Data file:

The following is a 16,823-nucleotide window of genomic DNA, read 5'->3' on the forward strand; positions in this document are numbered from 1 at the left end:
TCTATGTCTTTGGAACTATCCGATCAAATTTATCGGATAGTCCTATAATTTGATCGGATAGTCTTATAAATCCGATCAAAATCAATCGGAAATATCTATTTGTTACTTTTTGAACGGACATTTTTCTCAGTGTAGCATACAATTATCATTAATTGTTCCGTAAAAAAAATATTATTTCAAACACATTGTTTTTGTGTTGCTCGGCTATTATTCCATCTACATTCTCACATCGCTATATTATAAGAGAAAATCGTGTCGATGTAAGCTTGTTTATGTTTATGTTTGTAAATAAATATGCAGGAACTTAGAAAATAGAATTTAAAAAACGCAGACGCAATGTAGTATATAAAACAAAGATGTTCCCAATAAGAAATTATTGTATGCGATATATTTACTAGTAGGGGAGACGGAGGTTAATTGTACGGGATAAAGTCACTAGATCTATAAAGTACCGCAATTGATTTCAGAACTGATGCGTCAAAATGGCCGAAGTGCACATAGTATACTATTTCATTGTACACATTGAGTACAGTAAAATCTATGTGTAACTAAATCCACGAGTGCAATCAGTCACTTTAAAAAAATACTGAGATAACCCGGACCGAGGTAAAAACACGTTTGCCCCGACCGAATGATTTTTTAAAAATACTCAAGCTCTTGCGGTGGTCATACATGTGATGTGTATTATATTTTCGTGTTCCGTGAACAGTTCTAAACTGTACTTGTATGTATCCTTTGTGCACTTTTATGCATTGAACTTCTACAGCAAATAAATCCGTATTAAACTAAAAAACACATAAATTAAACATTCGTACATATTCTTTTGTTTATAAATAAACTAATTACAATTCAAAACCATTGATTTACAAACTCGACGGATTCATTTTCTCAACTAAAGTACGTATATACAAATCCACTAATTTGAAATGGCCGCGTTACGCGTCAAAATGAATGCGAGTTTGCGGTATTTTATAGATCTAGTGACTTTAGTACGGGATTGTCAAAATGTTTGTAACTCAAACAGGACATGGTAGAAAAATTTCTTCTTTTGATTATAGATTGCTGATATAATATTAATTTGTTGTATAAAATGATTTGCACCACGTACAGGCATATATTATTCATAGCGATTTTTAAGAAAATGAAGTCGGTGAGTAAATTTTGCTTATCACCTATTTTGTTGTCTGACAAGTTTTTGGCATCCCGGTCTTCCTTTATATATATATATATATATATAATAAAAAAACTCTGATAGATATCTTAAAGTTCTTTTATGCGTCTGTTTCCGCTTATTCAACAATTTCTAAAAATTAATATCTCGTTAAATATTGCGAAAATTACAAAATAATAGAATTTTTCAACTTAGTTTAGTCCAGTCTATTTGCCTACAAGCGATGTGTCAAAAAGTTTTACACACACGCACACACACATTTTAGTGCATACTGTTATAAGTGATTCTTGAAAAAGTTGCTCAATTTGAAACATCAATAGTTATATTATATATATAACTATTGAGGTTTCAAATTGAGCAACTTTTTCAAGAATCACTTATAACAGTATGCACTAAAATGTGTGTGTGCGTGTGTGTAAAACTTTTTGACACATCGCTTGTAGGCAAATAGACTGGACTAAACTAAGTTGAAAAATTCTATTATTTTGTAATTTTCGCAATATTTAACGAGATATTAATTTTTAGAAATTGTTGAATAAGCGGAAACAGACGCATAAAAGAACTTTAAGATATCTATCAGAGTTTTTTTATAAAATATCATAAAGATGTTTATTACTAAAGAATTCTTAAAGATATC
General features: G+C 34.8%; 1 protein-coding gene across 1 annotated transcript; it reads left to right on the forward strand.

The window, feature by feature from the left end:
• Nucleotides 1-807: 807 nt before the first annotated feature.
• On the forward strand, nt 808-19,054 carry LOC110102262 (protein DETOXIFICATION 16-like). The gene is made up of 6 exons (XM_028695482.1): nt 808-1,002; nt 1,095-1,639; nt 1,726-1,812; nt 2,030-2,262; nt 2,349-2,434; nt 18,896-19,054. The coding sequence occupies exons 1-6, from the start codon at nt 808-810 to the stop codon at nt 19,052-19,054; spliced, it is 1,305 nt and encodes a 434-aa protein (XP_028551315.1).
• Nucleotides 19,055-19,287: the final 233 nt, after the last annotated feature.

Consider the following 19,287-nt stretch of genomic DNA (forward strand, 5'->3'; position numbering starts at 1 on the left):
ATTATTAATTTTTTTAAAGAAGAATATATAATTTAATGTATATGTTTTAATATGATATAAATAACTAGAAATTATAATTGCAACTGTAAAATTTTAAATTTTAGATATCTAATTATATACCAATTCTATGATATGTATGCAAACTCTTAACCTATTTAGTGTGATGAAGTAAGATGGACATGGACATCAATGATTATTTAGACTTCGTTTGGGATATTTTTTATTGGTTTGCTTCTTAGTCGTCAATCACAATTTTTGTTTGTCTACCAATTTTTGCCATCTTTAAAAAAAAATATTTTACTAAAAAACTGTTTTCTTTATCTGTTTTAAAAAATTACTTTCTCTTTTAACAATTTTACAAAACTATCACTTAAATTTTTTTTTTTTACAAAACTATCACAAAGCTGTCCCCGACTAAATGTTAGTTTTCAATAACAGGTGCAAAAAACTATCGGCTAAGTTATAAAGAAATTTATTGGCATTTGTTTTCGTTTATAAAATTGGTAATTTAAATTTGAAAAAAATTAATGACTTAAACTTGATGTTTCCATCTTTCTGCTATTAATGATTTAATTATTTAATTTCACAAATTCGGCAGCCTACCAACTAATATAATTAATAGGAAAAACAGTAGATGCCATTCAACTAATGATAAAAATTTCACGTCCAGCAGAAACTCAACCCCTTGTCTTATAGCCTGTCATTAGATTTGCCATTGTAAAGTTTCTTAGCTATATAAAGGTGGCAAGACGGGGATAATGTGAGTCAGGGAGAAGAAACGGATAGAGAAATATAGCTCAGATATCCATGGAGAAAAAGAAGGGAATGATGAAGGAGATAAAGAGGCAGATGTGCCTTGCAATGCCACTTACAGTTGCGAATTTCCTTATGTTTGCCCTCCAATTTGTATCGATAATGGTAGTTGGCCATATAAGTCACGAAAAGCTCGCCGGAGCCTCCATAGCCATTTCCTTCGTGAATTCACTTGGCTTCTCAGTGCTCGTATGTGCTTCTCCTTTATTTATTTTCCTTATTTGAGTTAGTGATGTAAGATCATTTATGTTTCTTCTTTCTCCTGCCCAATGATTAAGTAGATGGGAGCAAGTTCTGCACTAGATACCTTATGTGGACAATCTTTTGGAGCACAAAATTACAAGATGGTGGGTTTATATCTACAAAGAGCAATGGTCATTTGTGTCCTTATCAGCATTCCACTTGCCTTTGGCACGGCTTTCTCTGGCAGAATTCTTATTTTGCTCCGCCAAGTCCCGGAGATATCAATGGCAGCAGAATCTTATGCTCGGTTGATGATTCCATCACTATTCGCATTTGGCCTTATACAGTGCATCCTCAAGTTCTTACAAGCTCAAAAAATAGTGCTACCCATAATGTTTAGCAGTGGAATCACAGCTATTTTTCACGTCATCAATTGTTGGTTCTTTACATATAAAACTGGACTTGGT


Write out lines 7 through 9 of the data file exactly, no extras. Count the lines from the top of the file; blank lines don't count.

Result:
• Nucleotides 19,055-19,287: the final 233 nt, after the last annotated feature.

Consider the following 19,287-nt stretch of genomic DNA (forward strand, 5'->3'; position numbering starts at 1 on the left):
ATTATTAATTTTTTTAAAGAAGAATATATAATTTAATGTATATGTTTTAATATGATATAAATAACTAGAAATTATAATTGCAACTGTAAAATTTTAAATTTTAGATATCTAATTATATACCAATTCTATGATATGTATGCAAACTCTTAACCTATTTAGTGTGATGAAGTAAGATGGACATGGACATCAATGATTATTTAGACTTCGTTTGGGATATTTTTTATTGGTTTGCTTCTTAGTCGTCAATCACAATTTTTGTTTGTCTACCAATTTTTGCCATCTTTAAAAAAAAATATTTTACTAAAAAACTGTTTTCTTTATCTGTTTTAAAAAATTACTTTCTCTTTTAACAATTTTACAAAACTATCACTTAAATTTTTTTTTTTTACAAAACTATCACAAAGCTGTCCCCGACTAAATGTTAGTTTTCAATAACAGGTGCAAAAAACTATCGGCTAAGTTATAAAGAAATTTATTGGCATTTGTTTTCGTTTATAAAATTGGTAATTTAAATTTGAAAAAAATTAATGACTTAAACTTGATGTTTCCATCTTTCTGCTATTAATGATTTAATTATTTAATTTCACAAATTCGGCAGCCTACCAACTAATATAATTAATAGGAAAAACAGTAGATGCCATTCAACTAATGATAAAAATTTCACGTCCAGCAGAAACTCAACCCCTTGTCTTATAGCCTGTCATTAGATTTGCCATTGTAAAGTTTCTTAGCTATATAAAGGTGGCAAGACGGGGATAATGTGAGTCAGGGAGAAGAAACGGATAGAGAAATATAGCTCAGATATCCATGGAGAAAAAGAAGGGAATGATGAAGGAGATAAAGAGGCAGATGTGCCTTGCAATGCCACTTACAGTTGCGAATTTCCTTATGTTTGCCCTCCAATTTGTATCGATAATGGTAGTTGGCCATATAAGTCACGAAAAGCTCGCCGGAGCCTCCATAGCCATTTCCTTCGTGAATTCACTTGGCTTCTCAGTGCTCGTATGTGCTTCTCCTTTATTTATTTTCCTTATTTGAGTTAGTGATGTAAGATCATTTATGTTTCTTCTTTCTCCTGCCCAATGATTAAGTAGATGGGAGCAAGTTCTGCACTAGATACCTTATGTGGACAATCTTTTGGAGCACAAAATTACAAGATGGTGGGTTTATATCTACAAAGAGCAATGGTCATTTGTGTCCTTATCAGCATTCCACTTGCCTTTGGCACGGCTTTCTCTGGCAGAATTCTTATTTTGCTCCGCCAAGTCCCGGAGATATCAATGGCAGCAGAATCTTATGCTCGGTTGATGATTCCATCACTATTCGCATTTGGCCTTATACAGTGCATCCTCAAGTTCTTACAAGCTCAAAAAATAGTGCTACCCATAATGTTTAGCAGTGGAATCACAGCTATTTTTCACGTCATCAATTGTTGGTTCTTTACATATAAAACTGGACTTGGT